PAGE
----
Red Cabbage has smooth, firm leaves and the deep purple colour of red cabbage is perhaps the most striking.
The secret to cooking perfect red cabbage is adding a little vinegar to the water – this will preserve the deep purple colour of the leaves, preventing them from running and loosing colour. If you're worried about offending anyone with its odor, boiling it for a couple of minutes in salted water should remove some of its pungency.
Red cabbages are easy to prepare. Strip off the outer leaves, wash, then slice into quarters, cut out the hard central core on each, then chop or shred.
Red cabbage's firm texture makes it ideal for slaws and salads, where it won’t wilt under a hearty dressing. But as with all cabbages, red cabbage can be braised, pickled, steamed, stir-fired, stuffed, or made into sauerkraut.
It can be served raw, just make sure you slice it very finely. They add colour and crunch to salads. And you also lock in nutrients by eating your cabbage uncooked in salads.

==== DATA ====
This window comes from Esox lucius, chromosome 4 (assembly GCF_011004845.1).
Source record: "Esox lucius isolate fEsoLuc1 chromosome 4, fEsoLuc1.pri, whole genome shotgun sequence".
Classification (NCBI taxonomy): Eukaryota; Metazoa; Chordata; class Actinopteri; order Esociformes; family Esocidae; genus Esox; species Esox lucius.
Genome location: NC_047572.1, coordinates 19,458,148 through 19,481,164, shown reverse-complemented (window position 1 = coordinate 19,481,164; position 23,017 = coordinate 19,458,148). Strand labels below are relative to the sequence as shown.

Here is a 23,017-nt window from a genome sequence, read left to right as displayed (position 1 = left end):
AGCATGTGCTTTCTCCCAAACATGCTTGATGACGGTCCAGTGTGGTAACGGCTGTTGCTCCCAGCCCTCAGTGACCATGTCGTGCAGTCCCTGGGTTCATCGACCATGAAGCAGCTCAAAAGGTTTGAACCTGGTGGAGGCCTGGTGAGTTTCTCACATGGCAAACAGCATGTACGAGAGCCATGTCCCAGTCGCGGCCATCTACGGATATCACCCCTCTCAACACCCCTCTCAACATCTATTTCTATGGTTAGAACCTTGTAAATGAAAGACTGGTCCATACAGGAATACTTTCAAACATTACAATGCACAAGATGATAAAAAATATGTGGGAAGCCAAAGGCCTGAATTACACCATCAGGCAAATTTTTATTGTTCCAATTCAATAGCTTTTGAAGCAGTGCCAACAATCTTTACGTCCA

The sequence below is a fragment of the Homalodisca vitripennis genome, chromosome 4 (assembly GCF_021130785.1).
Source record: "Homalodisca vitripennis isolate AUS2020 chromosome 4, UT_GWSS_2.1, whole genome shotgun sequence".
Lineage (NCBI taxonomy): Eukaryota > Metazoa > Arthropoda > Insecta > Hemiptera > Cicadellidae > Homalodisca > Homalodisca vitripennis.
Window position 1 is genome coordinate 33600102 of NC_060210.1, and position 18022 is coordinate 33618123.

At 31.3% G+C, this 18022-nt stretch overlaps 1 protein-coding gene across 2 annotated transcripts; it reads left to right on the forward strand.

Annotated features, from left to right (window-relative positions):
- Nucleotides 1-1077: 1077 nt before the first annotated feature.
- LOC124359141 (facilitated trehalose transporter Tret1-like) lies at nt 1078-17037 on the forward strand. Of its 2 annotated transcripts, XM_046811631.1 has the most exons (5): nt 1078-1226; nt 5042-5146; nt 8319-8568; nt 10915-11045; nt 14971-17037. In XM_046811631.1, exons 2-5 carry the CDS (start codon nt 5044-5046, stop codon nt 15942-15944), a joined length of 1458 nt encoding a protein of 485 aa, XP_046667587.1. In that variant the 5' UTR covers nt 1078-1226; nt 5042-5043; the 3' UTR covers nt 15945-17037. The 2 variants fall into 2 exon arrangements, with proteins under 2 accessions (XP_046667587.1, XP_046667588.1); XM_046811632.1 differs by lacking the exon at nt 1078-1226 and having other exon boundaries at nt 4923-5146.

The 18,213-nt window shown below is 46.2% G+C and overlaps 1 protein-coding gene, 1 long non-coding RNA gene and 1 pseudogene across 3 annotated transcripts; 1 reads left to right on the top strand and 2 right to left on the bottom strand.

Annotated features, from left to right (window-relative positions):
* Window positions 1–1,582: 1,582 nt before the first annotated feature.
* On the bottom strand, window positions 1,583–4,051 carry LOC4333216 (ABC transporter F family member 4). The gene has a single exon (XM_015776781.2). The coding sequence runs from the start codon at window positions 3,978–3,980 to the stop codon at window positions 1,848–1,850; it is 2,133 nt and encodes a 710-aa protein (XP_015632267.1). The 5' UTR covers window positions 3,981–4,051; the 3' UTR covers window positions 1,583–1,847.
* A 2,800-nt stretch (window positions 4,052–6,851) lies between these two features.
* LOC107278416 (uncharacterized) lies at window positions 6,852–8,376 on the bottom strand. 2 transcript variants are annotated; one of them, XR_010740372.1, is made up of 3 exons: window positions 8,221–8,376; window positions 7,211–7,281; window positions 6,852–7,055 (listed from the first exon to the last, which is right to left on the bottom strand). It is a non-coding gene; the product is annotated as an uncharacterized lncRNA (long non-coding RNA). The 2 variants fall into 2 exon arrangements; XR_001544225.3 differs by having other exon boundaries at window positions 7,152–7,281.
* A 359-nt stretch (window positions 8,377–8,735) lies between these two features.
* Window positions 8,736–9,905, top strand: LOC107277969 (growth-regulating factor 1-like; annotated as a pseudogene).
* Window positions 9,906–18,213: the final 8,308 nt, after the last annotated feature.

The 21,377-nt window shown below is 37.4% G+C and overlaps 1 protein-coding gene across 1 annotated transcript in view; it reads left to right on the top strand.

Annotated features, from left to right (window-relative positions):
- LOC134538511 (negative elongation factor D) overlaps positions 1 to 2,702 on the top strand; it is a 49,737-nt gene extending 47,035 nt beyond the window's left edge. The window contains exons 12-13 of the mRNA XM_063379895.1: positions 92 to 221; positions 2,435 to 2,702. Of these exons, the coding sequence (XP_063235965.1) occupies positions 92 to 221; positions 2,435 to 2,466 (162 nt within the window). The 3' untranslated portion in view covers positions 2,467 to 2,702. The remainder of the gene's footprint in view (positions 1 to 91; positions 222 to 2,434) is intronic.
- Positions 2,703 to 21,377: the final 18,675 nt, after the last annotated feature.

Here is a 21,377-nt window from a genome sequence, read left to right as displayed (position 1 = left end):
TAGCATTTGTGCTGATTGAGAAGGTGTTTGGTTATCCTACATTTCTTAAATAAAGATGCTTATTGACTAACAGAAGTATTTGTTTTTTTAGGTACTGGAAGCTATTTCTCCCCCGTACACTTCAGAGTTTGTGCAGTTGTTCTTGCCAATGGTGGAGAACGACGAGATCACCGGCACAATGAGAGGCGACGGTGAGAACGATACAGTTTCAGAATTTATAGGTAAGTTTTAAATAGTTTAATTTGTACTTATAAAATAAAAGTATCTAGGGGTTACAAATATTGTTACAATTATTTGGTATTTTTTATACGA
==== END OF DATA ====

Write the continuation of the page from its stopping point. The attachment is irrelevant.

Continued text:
Red cabbage can stand up to a whole host of flavours from soy sauce in an Asian salad to heady spices such as cinnamon, nutmeg, cloves and allspice. Onions, sweet apples and raisins also bring out the best in this earthy vegetable.
Red cabbage can also be boiled. To preserve the crunch, cook in salted boiling water with a teaspoon of vinegar for 5 minutes unless a softer consistency is desired in which case cook for a little longer.
Red cabbage is healthy, thrifty and robust, so why it remains such an underrated ingredient is beyond us. Part of the problem may be that the tightly-packed sphere yields so many layers it’s sometimes hard to know how to use up a whole one. A head of red cabbage goes a long way.